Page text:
Sometimes, when students give less than their all, I offer a gentle reminder that, for all intents and purposes, studying is their job. The people in students' lives--and society in general--expect nothing less than full participation in the business of their own education. As seriously as doctors or policemen or firemen take their respective professions, so, too, should students think of their own particular vocation.
"Oh, yeah?" the more confrontational ones retort. "If this is my job, then how come I don't get paid?"
It's a fair question.
Should students be given cash incentives for coursework? A non-profit organization, the National Math and Science Initiatives, thinks so. This program provides equipment, teacher-training, and tutoring to students preparing to take advanced placement exams. It also gives $100 to any student who scores a '3' or better on the AP exam, as well as cash bonuses for the instructors based on how many of their students succeed. Last year, the most successful instructor pocketed over $12,000 extra based on his students' success.
Some complain that this reward system crassly caters to the basest mercenary instincts, reducing or eliminating students' intrinisic motivation. As if anyone is intrinsically motivated to study calculus!
The payments to the students are unobjectionable. The students are not being paid to take the exams; they are being rewarded for doing well. As long as all students who succeed receive the same reward, regardless of whether they score a perfect '5' or a passing '3,' no ethical lines are being crossed. While $100 may seem like a large amount to a student (or even a blogger), it is still a largely symbolic amount, and ultimately of only slightly more monetary value than the standard reward for good work: An 'A' on a report card.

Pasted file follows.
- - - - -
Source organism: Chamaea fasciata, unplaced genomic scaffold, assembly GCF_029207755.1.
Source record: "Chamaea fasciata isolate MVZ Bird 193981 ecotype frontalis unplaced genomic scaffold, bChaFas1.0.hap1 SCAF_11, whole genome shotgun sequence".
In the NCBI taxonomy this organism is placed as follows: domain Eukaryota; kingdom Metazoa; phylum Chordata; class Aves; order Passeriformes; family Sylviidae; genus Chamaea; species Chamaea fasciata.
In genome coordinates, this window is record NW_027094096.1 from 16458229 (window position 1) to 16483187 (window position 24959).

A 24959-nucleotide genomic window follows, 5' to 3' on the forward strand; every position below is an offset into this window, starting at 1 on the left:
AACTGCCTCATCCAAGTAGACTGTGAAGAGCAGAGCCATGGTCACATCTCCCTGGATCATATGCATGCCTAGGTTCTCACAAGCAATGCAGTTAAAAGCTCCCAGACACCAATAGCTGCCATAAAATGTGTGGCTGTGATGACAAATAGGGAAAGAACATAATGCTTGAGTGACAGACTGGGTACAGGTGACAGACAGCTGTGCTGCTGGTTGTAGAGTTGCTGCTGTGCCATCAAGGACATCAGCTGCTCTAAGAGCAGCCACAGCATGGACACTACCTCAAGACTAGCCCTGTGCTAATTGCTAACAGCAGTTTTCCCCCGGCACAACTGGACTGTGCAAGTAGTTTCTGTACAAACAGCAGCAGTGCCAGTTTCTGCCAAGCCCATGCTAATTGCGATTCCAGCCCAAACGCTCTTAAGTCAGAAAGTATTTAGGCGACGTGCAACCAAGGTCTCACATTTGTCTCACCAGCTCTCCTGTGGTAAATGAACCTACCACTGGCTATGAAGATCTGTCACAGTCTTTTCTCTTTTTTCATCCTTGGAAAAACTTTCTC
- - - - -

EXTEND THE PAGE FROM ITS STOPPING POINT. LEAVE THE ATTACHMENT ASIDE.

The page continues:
The teachers' rewards are more troubling. Don't get me wrong: I'm all for teachers getting as much money as possible. The concern becomes that teachers, knowing that they can get significant bonuses for successful students might cherry-pick the best students in the school for their classes--something that this national program discourages; indeed, one of the fundamental principles of this program is that any students can enroll in the classes. Still, I can imagine a situation where a teacher with, say, 40 students might devote more time to the top half of the class, figuring to hedge his bets: Maximize the success among those "expected" to pass, rather than try to teach everybody something, even if this means taking time away from the strongest students.
Certainly, I want all my students to succeed. And in all honesty I wouldn't protest too much if someone offered me a bonus for each student who passed some national exam. But in the end, I don't think my results would be much different--for better or worse. Teachers didn't go into teaching for the money. No one should get the idea that financial incentives are going to change what teachers ultimately do.